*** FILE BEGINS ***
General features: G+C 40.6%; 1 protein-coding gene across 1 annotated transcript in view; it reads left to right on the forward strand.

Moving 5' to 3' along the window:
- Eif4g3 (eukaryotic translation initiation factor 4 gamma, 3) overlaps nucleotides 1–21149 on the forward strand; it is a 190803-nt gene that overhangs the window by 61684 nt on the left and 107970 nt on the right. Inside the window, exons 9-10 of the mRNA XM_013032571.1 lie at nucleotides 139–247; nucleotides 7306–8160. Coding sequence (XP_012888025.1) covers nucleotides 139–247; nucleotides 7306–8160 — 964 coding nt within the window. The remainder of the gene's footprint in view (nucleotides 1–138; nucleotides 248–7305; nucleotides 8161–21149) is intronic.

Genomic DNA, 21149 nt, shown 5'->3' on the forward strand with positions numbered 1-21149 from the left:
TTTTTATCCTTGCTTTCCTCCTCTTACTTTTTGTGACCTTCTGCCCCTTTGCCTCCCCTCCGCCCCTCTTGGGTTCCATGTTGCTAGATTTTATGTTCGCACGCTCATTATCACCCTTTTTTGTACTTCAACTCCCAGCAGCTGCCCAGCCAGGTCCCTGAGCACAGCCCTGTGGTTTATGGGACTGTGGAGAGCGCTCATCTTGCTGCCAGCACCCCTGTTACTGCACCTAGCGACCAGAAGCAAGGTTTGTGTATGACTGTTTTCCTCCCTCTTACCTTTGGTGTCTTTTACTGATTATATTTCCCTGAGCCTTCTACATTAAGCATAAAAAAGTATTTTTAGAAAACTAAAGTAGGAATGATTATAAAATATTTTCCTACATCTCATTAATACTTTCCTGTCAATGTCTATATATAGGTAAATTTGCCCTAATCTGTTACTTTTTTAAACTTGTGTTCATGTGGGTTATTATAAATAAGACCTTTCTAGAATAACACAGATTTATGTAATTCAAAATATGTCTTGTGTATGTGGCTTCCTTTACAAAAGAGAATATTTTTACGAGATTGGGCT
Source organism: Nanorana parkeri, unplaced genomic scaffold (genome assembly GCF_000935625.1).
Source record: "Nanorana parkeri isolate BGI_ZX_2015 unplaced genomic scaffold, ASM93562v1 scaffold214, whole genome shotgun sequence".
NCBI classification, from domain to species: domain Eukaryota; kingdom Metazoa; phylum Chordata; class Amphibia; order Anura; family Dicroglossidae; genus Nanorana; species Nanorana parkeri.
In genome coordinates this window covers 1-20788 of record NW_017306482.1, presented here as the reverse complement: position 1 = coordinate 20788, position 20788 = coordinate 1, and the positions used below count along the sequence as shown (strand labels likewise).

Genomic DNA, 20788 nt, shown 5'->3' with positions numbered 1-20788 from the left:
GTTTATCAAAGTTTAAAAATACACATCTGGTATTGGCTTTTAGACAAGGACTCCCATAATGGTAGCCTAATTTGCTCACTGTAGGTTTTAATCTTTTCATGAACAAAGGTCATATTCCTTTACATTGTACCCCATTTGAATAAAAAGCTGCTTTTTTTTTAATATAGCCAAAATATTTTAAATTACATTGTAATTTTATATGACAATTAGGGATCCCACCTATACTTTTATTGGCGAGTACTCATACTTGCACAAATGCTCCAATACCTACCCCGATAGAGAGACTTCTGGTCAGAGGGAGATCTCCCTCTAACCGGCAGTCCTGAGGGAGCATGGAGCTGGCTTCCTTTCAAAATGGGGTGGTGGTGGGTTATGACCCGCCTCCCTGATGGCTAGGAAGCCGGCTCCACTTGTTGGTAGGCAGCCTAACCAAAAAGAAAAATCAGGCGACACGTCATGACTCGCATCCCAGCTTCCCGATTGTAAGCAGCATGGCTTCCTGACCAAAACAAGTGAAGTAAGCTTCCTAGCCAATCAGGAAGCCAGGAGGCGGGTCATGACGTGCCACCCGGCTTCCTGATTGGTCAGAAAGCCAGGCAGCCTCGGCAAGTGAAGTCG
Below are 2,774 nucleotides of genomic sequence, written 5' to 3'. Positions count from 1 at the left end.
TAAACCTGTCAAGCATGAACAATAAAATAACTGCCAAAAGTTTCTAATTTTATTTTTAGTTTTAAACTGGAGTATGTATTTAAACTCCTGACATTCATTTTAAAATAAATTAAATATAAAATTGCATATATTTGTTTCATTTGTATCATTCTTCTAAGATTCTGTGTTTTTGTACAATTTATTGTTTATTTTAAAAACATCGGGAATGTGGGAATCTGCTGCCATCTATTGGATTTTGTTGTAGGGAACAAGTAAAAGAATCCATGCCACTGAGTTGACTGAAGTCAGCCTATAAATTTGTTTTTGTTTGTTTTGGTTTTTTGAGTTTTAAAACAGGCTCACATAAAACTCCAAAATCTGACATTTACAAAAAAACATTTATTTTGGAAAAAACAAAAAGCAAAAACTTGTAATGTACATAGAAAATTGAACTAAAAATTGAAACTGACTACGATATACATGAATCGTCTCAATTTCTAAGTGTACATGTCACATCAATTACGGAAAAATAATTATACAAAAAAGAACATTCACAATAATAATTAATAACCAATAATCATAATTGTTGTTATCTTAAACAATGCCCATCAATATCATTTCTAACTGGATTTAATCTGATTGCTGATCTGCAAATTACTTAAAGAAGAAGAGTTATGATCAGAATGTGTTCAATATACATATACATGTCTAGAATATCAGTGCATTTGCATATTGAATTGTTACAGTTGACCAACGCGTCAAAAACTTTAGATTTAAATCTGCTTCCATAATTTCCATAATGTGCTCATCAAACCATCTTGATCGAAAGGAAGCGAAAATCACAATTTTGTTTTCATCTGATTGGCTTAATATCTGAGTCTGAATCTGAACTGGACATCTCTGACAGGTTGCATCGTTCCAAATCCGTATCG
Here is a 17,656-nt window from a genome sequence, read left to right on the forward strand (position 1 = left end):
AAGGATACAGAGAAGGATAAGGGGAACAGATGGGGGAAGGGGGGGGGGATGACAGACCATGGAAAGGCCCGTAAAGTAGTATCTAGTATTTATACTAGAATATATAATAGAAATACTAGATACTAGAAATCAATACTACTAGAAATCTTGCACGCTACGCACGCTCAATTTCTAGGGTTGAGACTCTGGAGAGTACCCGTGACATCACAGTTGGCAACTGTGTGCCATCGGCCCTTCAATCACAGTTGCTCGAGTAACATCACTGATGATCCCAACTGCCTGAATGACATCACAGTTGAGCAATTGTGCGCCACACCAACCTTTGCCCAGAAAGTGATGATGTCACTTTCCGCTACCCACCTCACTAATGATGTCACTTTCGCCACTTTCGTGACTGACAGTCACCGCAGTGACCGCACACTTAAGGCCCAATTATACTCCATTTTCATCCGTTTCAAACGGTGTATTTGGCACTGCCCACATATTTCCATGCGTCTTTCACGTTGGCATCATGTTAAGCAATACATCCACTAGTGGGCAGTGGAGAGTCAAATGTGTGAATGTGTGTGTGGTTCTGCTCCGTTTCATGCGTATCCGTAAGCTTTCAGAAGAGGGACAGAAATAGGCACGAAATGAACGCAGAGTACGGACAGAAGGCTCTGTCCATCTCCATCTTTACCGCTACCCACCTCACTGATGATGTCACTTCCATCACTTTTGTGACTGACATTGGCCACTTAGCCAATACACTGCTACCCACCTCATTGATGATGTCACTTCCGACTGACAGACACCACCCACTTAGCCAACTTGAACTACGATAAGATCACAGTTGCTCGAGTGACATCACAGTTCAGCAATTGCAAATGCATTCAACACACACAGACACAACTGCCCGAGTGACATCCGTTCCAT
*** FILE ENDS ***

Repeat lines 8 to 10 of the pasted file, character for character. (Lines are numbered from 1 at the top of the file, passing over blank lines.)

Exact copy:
NCBI classification, from domain to species: domain Eukaryota; kingdom Metazoa; phylum Chordata; class Amphibia; order Anura; family Dicroglossidae; genus Nanorana; species Nanorana parkeri.
In genome coordinates this window covers 1-20788 of record NW_017306482.1, presented here as the reverse complement: position 1 = coordinate 20788, position 20788 = coordinate 1, and the positions used below count along the sequence as shown (strand labels likewise).

Genomic DNA, 20788 nt, shown 5'->3' with positions numbered 1-20788 from the left: